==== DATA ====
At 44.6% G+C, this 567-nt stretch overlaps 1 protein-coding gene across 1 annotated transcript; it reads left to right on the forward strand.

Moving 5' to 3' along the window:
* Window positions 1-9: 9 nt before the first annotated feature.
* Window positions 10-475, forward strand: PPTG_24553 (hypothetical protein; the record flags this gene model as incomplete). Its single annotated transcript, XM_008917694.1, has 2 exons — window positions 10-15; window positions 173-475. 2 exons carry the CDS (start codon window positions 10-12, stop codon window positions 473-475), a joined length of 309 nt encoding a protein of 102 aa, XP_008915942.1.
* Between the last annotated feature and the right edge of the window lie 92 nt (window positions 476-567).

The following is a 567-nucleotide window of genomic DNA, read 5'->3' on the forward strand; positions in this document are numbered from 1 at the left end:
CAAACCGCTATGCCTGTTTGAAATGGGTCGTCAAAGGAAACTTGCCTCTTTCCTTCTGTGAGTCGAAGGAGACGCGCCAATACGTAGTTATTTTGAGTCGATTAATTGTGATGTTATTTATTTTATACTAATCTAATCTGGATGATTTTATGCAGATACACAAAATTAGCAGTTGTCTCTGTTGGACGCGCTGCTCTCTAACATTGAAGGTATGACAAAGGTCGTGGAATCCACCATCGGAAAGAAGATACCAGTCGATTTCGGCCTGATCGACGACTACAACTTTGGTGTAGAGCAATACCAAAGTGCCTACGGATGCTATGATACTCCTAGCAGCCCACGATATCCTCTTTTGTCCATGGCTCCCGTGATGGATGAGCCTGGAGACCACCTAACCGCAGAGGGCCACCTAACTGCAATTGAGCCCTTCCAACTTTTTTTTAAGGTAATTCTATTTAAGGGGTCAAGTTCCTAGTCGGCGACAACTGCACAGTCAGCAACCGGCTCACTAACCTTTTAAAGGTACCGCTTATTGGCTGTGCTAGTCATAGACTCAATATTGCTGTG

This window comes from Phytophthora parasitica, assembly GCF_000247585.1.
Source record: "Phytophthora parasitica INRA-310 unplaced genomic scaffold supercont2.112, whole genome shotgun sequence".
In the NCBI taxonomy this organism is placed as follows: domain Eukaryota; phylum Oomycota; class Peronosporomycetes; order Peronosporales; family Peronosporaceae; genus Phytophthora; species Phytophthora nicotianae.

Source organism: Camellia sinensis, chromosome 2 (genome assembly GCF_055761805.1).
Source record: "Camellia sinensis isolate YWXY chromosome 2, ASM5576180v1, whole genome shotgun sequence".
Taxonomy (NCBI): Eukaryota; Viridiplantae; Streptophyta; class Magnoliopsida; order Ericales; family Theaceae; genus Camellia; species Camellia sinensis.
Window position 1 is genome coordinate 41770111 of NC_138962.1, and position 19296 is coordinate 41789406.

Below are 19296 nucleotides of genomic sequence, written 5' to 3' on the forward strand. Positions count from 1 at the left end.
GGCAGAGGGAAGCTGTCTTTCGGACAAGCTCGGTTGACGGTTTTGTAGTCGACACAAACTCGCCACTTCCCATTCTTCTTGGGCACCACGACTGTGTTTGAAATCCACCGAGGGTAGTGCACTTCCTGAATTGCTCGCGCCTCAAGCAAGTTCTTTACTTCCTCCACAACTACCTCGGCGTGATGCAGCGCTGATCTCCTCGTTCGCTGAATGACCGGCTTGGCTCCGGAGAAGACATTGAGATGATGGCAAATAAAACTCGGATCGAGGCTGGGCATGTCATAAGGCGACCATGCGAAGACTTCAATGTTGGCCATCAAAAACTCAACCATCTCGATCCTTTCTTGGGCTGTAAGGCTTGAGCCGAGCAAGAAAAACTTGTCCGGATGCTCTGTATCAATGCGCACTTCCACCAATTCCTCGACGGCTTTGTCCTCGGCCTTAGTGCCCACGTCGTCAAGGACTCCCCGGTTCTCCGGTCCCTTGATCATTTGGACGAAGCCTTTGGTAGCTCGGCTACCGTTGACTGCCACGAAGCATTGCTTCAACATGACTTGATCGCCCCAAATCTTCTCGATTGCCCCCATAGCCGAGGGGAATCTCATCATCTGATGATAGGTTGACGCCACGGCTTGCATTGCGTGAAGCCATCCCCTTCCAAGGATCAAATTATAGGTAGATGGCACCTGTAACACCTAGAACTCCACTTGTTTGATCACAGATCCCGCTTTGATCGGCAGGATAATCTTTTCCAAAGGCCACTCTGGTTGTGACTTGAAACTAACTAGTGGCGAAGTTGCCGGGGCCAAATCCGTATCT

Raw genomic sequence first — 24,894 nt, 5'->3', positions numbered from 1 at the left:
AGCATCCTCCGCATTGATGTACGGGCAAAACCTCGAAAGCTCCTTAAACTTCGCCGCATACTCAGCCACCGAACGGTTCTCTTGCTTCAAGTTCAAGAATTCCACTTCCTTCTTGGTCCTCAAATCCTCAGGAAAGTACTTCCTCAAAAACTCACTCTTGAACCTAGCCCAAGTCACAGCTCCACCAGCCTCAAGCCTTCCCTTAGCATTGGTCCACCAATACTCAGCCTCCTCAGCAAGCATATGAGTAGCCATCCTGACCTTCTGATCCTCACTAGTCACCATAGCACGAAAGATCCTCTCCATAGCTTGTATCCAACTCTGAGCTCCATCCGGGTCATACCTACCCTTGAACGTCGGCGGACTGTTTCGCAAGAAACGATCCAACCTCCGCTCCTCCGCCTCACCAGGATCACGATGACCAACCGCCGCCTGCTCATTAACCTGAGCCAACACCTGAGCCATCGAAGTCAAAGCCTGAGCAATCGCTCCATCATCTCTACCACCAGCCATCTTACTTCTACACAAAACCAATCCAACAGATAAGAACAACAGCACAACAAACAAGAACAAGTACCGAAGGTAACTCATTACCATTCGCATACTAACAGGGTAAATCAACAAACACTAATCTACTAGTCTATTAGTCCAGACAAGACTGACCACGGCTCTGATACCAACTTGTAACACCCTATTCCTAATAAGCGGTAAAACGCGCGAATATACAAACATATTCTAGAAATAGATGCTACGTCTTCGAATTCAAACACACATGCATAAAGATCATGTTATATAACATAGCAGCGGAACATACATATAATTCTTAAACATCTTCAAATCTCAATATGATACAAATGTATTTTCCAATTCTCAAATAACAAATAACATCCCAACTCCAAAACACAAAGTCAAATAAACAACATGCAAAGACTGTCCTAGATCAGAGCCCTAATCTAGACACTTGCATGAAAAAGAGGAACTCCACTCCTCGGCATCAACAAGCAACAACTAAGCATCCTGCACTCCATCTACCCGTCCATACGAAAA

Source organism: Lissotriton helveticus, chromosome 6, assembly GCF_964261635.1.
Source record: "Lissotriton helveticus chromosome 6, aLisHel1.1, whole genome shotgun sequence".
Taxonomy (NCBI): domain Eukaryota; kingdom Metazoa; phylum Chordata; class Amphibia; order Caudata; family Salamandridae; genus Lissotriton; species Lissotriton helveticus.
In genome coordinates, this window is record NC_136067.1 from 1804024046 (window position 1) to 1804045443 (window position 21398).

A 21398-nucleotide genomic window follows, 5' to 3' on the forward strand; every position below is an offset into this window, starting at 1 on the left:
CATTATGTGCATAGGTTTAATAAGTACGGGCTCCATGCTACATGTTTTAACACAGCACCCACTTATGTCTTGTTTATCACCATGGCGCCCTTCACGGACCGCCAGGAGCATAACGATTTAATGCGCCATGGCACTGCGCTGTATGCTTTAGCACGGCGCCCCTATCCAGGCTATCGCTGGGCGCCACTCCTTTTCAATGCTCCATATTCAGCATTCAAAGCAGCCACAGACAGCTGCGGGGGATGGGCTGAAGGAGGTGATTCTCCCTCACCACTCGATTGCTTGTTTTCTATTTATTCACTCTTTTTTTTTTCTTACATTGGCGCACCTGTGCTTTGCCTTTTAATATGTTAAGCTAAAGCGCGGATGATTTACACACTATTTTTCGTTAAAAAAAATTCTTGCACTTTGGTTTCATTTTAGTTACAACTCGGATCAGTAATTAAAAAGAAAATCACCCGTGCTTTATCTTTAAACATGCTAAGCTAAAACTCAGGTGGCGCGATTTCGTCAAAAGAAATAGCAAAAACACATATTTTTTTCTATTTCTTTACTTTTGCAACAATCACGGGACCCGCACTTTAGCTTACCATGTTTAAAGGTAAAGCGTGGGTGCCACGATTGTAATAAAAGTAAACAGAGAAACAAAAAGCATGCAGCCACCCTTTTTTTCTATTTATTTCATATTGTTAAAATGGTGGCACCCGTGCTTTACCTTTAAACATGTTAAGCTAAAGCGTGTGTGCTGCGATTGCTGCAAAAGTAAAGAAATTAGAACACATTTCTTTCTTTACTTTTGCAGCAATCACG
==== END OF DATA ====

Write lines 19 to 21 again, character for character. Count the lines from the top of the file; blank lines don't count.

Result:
Source organism: Lissotriton helveticus, chromosome 6, assembly GCF_964261635.1.
Source record: "Lissotriton helveticus chromosome 6, aLisHel1.1, whole genome shotgun sequence".
Taxonomy (NCBI): domain Eukaryota; kingdom Metazoa; phylum Chordata; class Amphibia; order Caudata; family Salamandridae; genus Lissotriton; species Lissotriton helveticus.